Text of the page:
Wednesday, February 29, 2012


Parents seeking to improve Desert Trails Elementary say opponents altered documents in an effort to defeat the petition to force change at the campus.

By Teresa Watanabe, Los Angeles Times |

February 29, 2012  ::  Parents battling to improve their struggling Mojave Desert school charged Tuesday that opponents had illegally altered documents in a campaign to defeat their petition to transform the campus into a charter school.
At a Los Angeles news conference, parents from Desert Trails Elementary in Adelanto presented evidence that at least two documents ostensibly revoking support for the petition had been doctored. Their attorney, Mark C. Holscher, said he had asked the San Bernardino County district attorney to investigate the alleged fraud.

Last month, parents submitted the petition under the state's pioneering parent-trigger law, which allows parents of at least half the students at a failing school to force changes in staff and curriculum, close the campus or convert it to a charter school. Parents turned in petitions representing 70% of the school's 666 students. But the school board rejected the petition last week, saying parents of 97 students claimed they had been misled and rescinded their signatures; those rescissions and other petitions that were found to be invalid drove the support below the required legal threshold.

On Tuesday, however, petition supporters said they had regained their majority after examining all documents of parents seeking to revoke their signatures. They said they found that at least 27 had been inappropriately counted, including those missing signatures or signed by someone who had not signed the original petition. In two cases, parents said they had signed the document to remove their signatures without checking off any boxes as to why, but the boxes were filled in on a duplicate copy.

At least one parent said she had been misled into revoking her signature. Rosa Bracamontes, whose daughter is in fourth grade, said she knowingly signed the original petition asking for a charter school. But about a week and a half ago, she said, she was approached outside the school by people she had never seen before to sign a paper to "save the school."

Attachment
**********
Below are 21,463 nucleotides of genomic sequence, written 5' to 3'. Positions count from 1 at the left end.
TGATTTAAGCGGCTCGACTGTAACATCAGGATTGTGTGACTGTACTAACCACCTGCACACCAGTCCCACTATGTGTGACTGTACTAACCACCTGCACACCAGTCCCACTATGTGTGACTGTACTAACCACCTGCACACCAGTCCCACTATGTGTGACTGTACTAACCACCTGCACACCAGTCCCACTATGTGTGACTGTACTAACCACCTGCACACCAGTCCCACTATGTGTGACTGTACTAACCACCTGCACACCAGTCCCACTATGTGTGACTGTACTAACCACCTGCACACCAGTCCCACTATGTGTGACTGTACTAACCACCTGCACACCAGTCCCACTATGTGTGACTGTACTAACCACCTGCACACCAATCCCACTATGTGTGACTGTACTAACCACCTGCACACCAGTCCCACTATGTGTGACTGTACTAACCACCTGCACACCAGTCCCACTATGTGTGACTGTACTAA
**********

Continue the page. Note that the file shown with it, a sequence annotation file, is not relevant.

"I had no idea what it was," she said. "They just told me that it was to save the school, so I signed it."

Those involved in the rescission effort, including the California Teachers Assn., the Adelanto District Teachers' Assn. and Chrissy Alvarado, a parent leader opposed to the parent trigger petition, denied any wrongdoing.

Alvarado said parents were being told the parent-trigger law does not allow rescissions, a position taken by Parent Revolution, the L.A.-based group that lobbied for the parent-trigger law and trained parent petition supporters. But the Adelanto school board and the state Board of Education say the law is silent on the issue.

Holscher said he would pursue legal action if the Adelanto school board does not approve the petition at its meeting Wednesday. Board President Carlos Mendoza, however, said the board would not act on the issue because it had not been placed on the agenda within the legally required time period. He said the board could call a special meeting or wait until its March 6 regular meeting to take up the issue.

Assistant Supt. Ross Swearingen said district officials have determined that their staff did not alter any documents and that any fraud investigation would be handled by the proper authorities.


●● smf's 2¢:

  • OK, if someone has altered legal documents on purpose, that’s a felony.
  • Folks who say “the parent-trigger law does not allow rescissions” are blowing legal smoke;  the parent trigger law is silent on rescissions. The parent trigger law doesn’t allow line-dancing on the Sabbath either.
  • While we’re there, the school has 666 students. Revelation 13:18. The Number of the Beast: Six hundred, three score and six. What would Rich Santorum say about that?
  • Note that the whole rigmarole went down in Adelanto.
  • Note that the press conference took place in Los Angeles.
  • Note that the jurisdiction of the court is in San Bernardino.
  • Is it about the kids, or media markets or the billable hours?

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